Report: Fracking could raise earthquake risks in California

HOUSTON — A potential boom in hydraulic fracturing in California would increase the risk of earthquakes in the state, according to a report that environmental groups released Thursday.

Oil companies have shown great interest in California’s Monterey Shale, which could hold more than 15 billion barrels of oil. The Monterey Shale is located under the San Joaquin Valley, stretching across most of central California.

“Oil and gas production results in billions of gallons of contaminated wastewater that is often disposed of in underground injection wells,” according to the report, from Earthworks, Clean Water Action and the Center for Biological Diversity. “In many parts of the eastern and central United States where fracking and wastewater injection have boomed, earthquake activity has increased dramatically. Some regions have experienced a 10-fold increase in earthquake activity.“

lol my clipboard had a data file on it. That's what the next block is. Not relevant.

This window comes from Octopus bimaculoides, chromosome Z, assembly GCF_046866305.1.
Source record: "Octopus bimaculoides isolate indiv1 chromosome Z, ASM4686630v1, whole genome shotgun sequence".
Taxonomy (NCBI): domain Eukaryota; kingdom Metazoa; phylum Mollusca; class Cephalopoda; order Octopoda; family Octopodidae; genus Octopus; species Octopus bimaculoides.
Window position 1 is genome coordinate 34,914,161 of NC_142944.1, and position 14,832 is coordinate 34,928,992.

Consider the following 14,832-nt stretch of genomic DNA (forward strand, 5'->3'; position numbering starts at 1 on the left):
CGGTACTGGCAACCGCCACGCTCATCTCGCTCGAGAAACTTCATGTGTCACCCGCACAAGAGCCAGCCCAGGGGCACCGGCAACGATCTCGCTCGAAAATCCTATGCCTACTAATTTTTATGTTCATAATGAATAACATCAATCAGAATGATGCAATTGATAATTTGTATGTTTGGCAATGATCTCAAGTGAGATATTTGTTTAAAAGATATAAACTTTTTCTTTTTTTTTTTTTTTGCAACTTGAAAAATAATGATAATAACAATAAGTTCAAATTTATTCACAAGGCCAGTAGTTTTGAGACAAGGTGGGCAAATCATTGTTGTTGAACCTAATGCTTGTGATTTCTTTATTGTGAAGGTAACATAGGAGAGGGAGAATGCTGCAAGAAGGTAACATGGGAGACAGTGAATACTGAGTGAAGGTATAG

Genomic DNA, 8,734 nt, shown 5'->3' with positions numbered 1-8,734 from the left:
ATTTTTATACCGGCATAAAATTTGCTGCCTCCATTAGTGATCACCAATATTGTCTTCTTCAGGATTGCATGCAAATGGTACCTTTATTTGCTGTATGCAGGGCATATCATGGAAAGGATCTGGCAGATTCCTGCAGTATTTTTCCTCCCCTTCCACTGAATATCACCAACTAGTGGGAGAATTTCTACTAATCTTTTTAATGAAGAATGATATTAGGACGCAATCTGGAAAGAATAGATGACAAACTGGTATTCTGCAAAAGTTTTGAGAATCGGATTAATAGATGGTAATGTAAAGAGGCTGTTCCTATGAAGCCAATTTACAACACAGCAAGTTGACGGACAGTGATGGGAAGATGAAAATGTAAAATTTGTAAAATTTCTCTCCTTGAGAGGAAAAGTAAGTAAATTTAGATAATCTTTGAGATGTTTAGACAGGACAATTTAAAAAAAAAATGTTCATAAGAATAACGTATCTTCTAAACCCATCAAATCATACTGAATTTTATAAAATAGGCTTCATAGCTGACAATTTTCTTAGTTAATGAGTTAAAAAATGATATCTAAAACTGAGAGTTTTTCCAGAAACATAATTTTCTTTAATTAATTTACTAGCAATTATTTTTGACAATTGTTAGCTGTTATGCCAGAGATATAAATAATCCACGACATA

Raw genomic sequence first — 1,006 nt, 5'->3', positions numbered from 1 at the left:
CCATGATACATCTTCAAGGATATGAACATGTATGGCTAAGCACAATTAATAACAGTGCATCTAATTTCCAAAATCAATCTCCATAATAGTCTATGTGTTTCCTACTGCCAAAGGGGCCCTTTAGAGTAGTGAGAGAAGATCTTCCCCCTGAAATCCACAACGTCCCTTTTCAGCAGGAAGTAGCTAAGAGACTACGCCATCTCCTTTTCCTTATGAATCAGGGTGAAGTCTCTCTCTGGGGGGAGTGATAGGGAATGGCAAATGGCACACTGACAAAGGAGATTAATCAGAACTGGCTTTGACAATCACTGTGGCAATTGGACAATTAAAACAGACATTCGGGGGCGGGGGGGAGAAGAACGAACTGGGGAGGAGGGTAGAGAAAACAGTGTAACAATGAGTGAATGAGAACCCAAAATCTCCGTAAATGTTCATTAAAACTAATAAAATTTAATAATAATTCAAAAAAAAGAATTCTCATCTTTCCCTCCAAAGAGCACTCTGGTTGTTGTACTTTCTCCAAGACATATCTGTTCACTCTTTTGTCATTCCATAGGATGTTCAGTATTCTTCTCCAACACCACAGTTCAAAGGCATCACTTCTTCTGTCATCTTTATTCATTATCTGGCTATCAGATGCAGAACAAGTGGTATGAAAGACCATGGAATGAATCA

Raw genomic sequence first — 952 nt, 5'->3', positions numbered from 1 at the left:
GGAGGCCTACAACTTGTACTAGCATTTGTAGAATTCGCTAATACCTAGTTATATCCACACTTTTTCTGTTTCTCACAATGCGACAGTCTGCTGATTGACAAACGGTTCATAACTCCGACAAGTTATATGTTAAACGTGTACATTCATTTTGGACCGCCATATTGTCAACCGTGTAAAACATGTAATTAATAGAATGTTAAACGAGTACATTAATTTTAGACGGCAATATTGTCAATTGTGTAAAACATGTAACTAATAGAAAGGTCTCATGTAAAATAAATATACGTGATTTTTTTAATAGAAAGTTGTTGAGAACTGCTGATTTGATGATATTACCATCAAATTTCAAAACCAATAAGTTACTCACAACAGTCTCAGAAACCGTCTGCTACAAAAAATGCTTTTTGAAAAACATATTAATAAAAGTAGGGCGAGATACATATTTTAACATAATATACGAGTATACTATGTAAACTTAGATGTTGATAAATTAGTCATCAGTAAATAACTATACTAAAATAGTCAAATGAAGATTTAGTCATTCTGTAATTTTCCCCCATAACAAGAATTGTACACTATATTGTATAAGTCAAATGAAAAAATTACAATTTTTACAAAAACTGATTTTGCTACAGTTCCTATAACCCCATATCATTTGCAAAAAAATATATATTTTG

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Most earthquakes linked to wastewater disposal wells have been too small to be noticeable by humans.

The report argued that “California is uniquely vulnerable to seismic events,” with many of the largest economic losses related to earthquakes stemming from the state.

The locations of faults near oil and gas developments further increases the risk. More than half of all active wastewater injection wells in California are located close to faults, the report said. However, it did not say whether any of those injection wells had resulted in earthquakes.

“No studies to date have evaluated the increased risk of induced earthquakes from California’s existing wastewater injection wells,” the report said. “There are fundamental knowledge gaps in understanding the risks of induced seismicity from these wells.”


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